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The Alexander Zorniger-managed club from the east of the country are currently in the third spot in the 2. Bundesliga, unperturbed by a number of stadium boycotts by rival fans. Sitting atop the table are FC Ingolstadt, from a small city in Bavaria. Ingolstadt are financially supported by local automaker Audi, the biggest employer in town. Both RB Leipzig and Ingolstadt are set up in a way that they don't contravene regulations, but they certainly violate the spirit of the rules. "Do we want a championship contested by teams from DAX [German stock market] firms?" Watzke has asked.
Ironically enough, it is the Bundesliga's effective protection of traditional structures that has caused this raft of "new" clubs in the first place. In other countries, wealthy individuals and corporations eager to invest in football could have simply taken over established clubs. The existing framework in Germany doesn't allow for clubs being sold, however. A recent relaxation of the so-called "50+1" rule, which stipulates that clubs must be controlled by their members, will enable investors to fully take over the reins after 20 years of involvement. But for the likes of Red Bull and Hopp, investing vast sums of money as minority owners to transform a small club into a big one has proved to be a more expedient option.
What's more, clubs like Hoffenheim and Leipzig, who are unencumbered by history and nostalgia, have found it easier to introduce novel ideas. "Tradition is the enemy of innovation," Hopp has said. Thomas Tuchel, the most in-demand young German coach at the moment, is rumoured to be taking over Leipzig next season, which would serve as another blow for the more storied clubs.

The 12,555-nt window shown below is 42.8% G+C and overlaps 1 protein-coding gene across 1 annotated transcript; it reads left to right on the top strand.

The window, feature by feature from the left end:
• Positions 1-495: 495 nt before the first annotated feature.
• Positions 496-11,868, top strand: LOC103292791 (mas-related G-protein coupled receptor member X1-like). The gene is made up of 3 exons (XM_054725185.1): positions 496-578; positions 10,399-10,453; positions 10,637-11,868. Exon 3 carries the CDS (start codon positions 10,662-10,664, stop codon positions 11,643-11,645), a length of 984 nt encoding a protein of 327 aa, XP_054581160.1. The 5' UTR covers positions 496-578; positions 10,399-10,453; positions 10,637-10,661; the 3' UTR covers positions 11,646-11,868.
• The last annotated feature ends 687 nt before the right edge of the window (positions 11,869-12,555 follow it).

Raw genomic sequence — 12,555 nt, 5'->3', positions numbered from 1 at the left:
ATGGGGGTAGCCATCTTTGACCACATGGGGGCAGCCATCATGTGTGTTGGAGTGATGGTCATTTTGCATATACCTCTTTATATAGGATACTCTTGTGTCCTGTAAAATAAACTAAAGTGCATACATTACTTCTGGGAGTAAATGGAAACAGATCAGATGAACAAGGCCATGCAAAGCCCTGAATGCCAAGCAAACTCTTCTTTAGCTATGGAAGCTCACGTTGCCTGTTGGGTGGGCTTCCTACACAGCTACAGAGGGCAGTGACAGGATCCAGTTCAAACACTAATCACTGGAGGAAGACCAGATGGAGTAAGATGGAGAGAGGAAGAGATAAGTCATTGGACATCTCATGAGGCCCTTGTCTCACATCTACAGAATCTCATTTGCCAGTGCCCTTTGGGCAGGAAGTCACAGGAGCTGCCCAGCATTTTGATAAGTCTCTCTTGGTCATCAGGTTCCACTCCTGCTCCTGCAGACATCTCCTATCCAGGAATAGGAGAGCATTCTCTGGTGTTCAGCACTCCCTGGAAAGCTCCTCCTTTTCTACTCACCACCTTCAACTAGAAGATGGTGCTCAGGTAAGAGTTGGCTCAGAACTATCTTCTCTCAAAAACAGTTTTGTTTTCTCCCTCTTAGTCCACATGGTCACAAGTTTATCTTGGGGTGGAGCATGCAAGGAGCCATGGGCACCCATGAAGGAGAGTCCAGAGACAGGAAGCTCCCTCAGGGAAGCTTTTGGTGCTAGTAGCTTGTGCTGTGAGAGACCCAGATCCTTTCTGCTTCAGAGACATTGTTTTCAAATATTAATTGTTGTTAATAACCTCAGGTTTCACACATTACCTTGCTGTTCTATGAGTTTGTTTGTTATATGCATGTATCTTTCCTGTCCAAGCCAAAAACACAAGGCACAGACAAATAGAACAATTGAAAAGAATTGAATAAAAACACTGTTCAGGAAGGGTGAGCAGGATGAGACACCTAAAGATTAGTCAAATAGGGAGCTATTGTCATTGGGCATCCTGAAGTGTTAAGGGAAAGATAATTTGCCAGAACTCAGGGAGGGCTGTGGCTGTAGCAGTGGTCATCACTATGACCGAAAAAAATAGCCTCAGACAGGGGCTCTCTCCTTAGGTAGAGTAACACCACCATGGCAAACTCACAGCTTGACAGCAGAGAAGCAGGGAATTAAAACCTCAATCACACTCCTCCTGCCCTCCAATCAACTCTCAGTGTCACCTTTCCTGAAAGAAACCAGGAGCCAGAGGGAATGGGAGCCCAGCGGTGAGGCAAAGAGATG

Setting aside debates about morality and the need to safeguard the existing ecosystem for romantic notions, there are firm financial concerns that have Watzke and others looking over their shoulders nervously. The new clubs have emerged as serious competitors when it comes to buying top talent and could negatively impact the league's bottom line.
The reason for that is TV money. Clubs without a wide fan base don't generate much revenue in TV subscriptions, and their matches typically rank very low in the ratings. All 306 Bundesliga games are broadcast live by Sky in Germany, which makes it easy to isolate viewing figures for particular clubs. The league has recognised that a plethora of new and older but intrinsically small clubs, like Freiburg or Augsburg, in the top flight might pose a problem for the TV product. From 2017 onward, it's likely that the distribution of TV money will be split in terms of league position as well as fan base.
That in itself is unlikely to stop the advance of teams with deep pockets, though. Ultimately, only the more stringent financial fair play regulations from UEFA can curtail these teams. But those regulations kick in only when a team qualifies for European football, of course. Traditionalists won't like it, but the face of German football is changing. The new clubs are here to stay.
Raphael Honigstein is ESPN FC's German football expert and a regular guest on ESPN FC TV. He also writes for the Guardian. Twitter: @honigstein.